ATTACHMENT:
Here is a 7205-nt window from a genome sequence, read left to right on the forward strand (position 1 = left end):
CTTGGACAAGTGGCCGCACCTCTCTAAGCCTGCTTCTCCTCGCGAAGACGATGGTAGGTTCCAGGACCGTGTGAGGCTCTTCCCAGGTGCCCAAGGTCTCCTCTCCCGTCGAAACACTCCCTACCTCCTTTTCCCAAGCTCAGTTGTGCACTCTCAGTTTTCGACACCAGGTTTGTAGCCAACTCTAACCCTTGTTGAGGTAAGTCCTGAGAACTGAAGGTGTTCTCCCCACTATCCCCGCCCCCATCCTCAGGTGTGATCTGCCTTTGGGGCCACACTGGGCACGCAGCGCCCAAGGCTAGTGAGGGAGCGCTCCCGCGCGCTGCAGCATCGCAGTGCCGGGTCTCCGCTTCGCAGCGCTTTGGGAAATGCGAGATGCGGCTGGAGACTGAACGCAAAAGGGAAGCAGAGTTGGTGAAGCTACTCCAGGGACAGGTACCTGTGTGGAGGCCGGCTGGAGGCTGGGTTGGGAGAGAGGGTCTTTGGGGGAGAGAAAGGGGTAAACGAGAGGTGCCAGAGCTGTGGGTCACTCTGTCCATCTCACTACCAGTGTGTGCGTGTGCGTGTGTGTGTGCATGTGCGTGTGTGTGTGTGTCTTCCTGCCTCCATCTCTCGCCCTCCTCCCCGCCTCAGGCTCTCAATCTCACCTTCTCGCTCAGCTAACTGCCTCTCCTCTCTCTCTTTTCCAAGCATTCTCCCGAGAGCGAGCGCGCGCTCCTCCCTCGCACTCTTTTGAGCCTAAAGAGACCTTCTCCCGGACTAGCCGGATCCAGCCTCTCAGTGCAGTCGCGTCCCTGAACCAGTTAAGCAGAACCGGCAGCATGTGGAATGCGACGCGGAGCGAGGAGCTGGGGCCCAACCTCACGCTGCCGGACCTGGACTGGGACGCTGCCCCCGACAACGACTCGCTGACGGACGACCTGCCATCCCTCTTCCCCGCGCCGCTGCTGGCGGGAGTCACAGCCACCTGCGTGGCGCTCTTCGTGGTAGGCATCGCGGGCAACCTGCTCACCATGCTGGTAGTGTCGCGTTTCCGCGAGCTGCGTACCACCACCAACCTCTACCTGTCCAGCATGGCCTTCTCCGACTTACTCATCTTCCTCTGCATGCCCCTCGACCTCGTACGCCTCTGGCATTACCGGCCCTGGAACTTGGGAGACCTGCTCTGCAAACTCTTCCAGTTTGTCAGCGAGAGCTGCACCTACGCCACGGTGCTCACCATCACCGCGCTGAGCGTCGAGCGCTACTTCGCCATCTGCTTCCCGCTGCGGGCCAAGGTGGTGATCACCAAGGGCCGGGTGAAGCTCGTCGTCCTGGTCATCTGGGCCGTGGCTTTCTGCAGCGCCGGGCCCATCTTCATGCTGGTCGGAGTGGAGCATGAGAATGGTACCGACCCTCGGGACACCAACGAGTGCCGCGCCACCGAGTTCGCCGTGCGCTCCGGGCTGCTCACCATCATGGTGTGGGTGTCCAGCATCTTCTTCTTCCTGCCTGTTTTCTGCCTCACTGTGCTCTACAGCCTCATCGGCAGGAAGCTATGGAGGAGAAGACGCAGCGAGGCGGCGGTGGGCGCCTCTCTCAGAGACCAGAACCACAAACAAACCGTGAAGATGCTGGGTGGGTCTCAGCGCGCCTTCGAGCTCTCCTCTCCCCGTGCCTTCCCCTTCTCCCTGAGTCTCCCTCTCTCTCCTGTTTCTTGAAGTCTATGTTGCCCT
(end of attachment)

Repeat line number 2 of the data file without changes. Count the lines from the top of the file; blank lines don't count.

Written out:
CTTGGACAAGTGGCCGCACCTCTCTAAGCCTGCTTCTCCTCGCGAAGACGATGGTAGGTTCCAGGACCGTGTGAGGCTCTTCCCAGGTGCCCAAGGTCTCCTCTCCCGTCGAAACACTCCCTACCTCCTTTTCCCAAGCTCAGTTGTGCACTCTCAGTTTTCGACACCAGGTTTGTAGCCAACTCTAACCCTTGTTGAGGTAAGTCCTGAGAACTGAAGGTGTTCTCCCCACTATCCCCGCCCCCATCCTCAGGTGTGATCTGCCTTTGGGGCCACACTGGGCACGCAGCGCCCAAGGCTAGTGAGGGAGCGCTCCCGCGCGCTGCAGCATCGCAGTGCCGGGTCTCCGCTTCGCAGCGCTTTGGGAAATGCGAGATGCGGCTGGAGACTGAACGCAAAAGGGAAGCAGAGTTGGTGAAGCTACTCCAGGGACAGGTACCTGTGTGGAGGCCGGCTGGAGGCTGGGTTGGGAGAGAGGGTCTTTGGGGGAGAGAAAGGGGTAAACGAGAGGTGCCAGAGCTGTGGGTCACTCTGTCCATCTCACTACCAGTGTGTGCGTGTGCGTGTGTGTGTGCATGTGCGTGTGTGTGTGTGTCTTCCTGCCTCCATCTCTCGCCCTCCTCCCCGCCTCAGGCTCTCAATCTCACCTTCTCGCTCAGCTAACTGCCTCTCCTCTCTCTCTTTTCCAAGCATTCTCCCGAGAGCGAGCGCGCGCTCCTCCCTCGCACTCTTTTGAGCCTAAAGAGACCTTCTCCCGGACTAGCCGGATCCAGCCTCTCAGTGCAGTCGCGTCCCTGAACCAGTTAAGCAGAACCGGCAGCATGTGGAATGCGACGCGGAGCGAGGAGCTGGGGCCCAACCTCACGCTGCCGGACCTGGACTGGGACGCTGCCCCCGACAACGACTCGCTGACGGACGACCTGCCATCCCTCTTCCCCGCGCCGCTGCTGGCGGGAGTCACAGCCACCTGCGTGGCGCTCTTCGTGGTAGGCATCGCGGGCAACCTGCTCACCATGCTGGTAGTGTCGCGTTTCCGCGAGCTGCGTACCACCACCAACCTCTACCTGTCCAGCATGGCCTTCTCCGACTTACTCATCTTCCTCTGCATGCCCCTCGACCTCGTACGCCTCTGGCATTACCGGCCCTGGAACTTGGGAGACCTGCTCTGCAAACTCTTCCAGTTTGTCAGCGAGAGCTGCACCTACGCCACGGTGCTCACCATCACCGCGCTGAGCGTCGAGCGCTACTTCGCCATCTGCTTCCCGCTGCGGGCCAAGGTGGTGATCACCAAGGGCCGGGTGAAGCTCGTCGTCCTGGTCATCTGGGCCGTGGCTTTCTGCAGCGCCGGGCCCATCTTCATGCTGGTCGGAGTGGAGCATGAGAATGGTACCGACCCTCGGGACACCAACGAGTGCCGCGCCACCGAGTTCGCCGTGCGCTCCGGGCTGCTCACCATCATGGTGTGGGTGTCCAGCATCTTCTTCTTCCTGCCTGTTTTCTGCCTCACTGTGCTCTACAGCCTCATCGGCAGGAAGCTATGGAGGAGAAGACGCAGCGAGGCGGCGGTGGGCGCCTCTCTCAGAGACCAGAACCACAAACAAACCGTGAAGATGCTGGGTGGGTCTCAGCGCGCCTTCGAGCTCTCCTCTCCCCGTGCCTTCCCCTTCTCCCTGAGTCTCCCTCTCTCTCCTGTTTCTTGAAGTCTATGTTGCCCT